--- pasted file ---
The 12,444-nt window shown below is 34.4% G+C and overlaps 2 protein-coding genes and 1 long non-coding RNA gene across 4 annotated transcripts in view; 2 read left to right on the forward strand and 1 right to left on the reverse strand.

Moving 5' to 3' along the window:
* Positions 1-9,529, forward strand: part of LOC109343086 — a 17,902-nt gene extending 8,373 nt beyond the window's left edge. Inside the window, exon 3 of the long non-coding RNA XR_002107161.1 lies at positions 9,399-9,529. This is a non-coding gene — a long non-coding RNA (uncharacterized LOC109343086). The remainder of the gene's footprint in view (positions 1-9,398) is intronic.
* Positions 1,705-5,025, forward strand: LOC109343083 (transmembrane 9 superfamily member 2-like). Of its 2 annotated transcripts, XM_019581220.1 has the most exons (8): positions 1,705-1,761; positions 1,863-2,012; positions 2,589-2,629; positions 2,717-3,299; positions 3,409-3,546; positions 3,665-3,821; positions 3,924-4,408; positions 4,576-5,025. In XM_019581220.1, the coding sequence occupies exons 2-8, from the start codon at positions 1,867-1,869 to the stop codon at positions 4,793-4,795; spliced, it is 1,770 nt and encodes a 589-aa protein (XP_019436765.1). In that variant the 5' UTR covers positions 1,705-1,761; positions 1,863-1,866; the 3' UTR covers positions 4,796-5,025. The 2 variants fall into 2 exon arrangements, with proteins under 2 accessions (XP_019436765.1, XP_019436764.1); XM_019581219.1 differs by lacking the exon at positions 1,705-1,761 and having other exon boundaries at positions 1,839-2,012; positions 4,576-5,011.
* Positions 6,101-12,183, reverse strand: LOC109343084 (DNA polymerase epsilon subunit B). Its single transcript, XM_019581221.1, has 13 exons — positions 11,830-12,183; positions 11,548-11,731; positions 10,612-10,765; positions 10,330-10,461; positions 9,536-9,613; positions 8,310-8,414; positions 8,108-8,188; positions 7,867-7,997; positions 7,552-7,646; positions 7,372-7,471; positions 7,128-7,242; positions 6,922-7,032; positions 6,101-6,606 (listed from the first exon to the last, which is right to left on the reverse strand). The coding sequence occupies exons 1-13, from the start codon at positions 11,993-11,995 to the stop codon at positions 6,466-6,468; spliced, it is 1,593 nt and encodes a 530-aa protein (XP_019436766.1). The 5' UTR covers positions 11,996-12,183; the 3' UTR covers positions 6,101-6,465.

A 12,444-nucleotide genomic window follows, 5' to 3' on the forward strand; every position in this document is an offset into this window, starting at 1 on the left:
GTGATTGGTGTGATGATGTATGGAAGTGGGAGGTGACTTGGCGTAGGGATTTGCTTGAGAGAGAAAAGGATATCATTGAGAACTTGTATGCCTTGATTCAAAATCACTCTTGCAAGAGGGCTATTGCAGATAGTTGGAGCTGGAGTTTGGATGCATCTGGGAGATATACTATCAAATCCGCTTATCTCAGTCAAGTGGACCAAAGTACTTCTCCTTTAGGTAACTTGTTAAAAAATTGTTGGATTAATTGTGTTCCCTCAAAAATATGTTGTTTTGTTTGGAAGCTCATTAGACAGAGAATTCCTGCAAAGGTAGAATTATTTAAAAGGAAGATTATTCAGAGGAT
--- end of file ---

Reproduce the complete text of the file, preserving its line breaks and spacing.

The 12,444-nt window shown below is 34.4% G+C and overlaps 2 protein-coding genes and 1 long non-coding RNA gene across 4 annotated transcripts in view; 2 read left to right on the forward strand and 1 right to left on the reverse strand.

Moving 5' to 3' along the window:
* Positions 1-9,529, forward strand: part of LOC109343086 — a 17,902-nt gene extending 8,373 nt beyond the window's left edge. Inside the window, exon 3 of the long non-coding RNA XR_002107161.1 lies at positions 9,399-9,529. This is a non-coding gene — a long non-coding RNA (uncharacterized LOC109343086). The remainder of the gene's footprint in view (positions 1-9,398) is intronic.
* Positions 1,705-5,025, forward strand: LOC109343083 (transmembrane 9 superfamily member 2-like). Of its 2 annotated transcripts, XM_019581220.1 has the most exons (8): positions 1,705-1,761; positions 1,863-2,012; positions 2,589-2,629; positions 2,717-3,299; positions 3,409-3,546; positions 3,665-3,821; positions 3,924-4,408; positions 4,576-5,025. In XM_019581220.1, the coding sequence occupies exons 2-8, from the start codon at positions 1,867-1,869 to the stop codon at positions 4,793-4,795; spliced, it is 1,770 nt and encodes a 589-aa protein (XP_019436765.1). In that variant the 5' UTR covers positions 1,705-1,761; positions 1,863-1,866; the 3' UTR covers positions 4,796-5,025. The 2 variants fall into 2 exon arrangements, with proteins under 2 accessions (XP_019436765.1, XP_019436764.1); XM_019581219.1 differs by lacking the exon at positions 1,705-1,761 and having other exon boundaries at positions 1,839-2,012; positions 4,576-5,011.
* Positions 6,101-12,183, reverse strand: LOC109343084 (DNA polymerase epsilon subunit B). Its single transcript, XM_019581221.1, has 13 exons — positions 11,830-12,183; positions 11,548-11,731; positions 10,612-10,765; positions 10,330-10,461; positions 9,536-9,613; positions 8,310-8,414; positions 8,108-8,188; positions 7,867-7,997; positions 7,552-7,646; positions 7,372-7,471; positions 7,128-7,242; positions 6,922-7,032; positions 6,101-6,606 (listed from the first exon to the last, which is right to left on the reverse strand). The coding sequence occupies exons 1-13, from the start codon at positions 11,993-11,995 to the stop codon at positions 6,466-6,468; spliced, it is 1,593 nt and encodes a 530-aa protein (XP_019436766.1). The 5' UTR covers positions 11,996-12,183; the 3' UTR covers positions 6,101-6,465.

A 12,444-nucleotide genomic window follows, 5' to 3' on the forward strand; every position in this document is an offset into this window, starting at 1 on the left:
GTGATTGGTGTGATGATGTATGGAAGTGGGAGGTGACTTGGCGTAGGGATTTGCTTGAGAGAGAAAAGGATATCATTGAGAACTTGTATGCCTTGATTCAAAATCACTCTTGCAAGAGGGCTATTGCAGATAGTTGGAGCTGGAGTTTGGATGCATCTGGGAGATATACTATCAAATCCGCTTATCTCAGTCAAGTGGACCAAAGTACTTCTCCTTTAGGTAACTTGTTAAAAAATTGTTGGATTAATTGTGTTCCCTCAAAAATATGTTGTTTTGTTTGGAAGCTCATTAGACAGAGAATTCCTGCAAAGGTAGAATTATTTAAAAGGAAGATTATTCAGAGGAT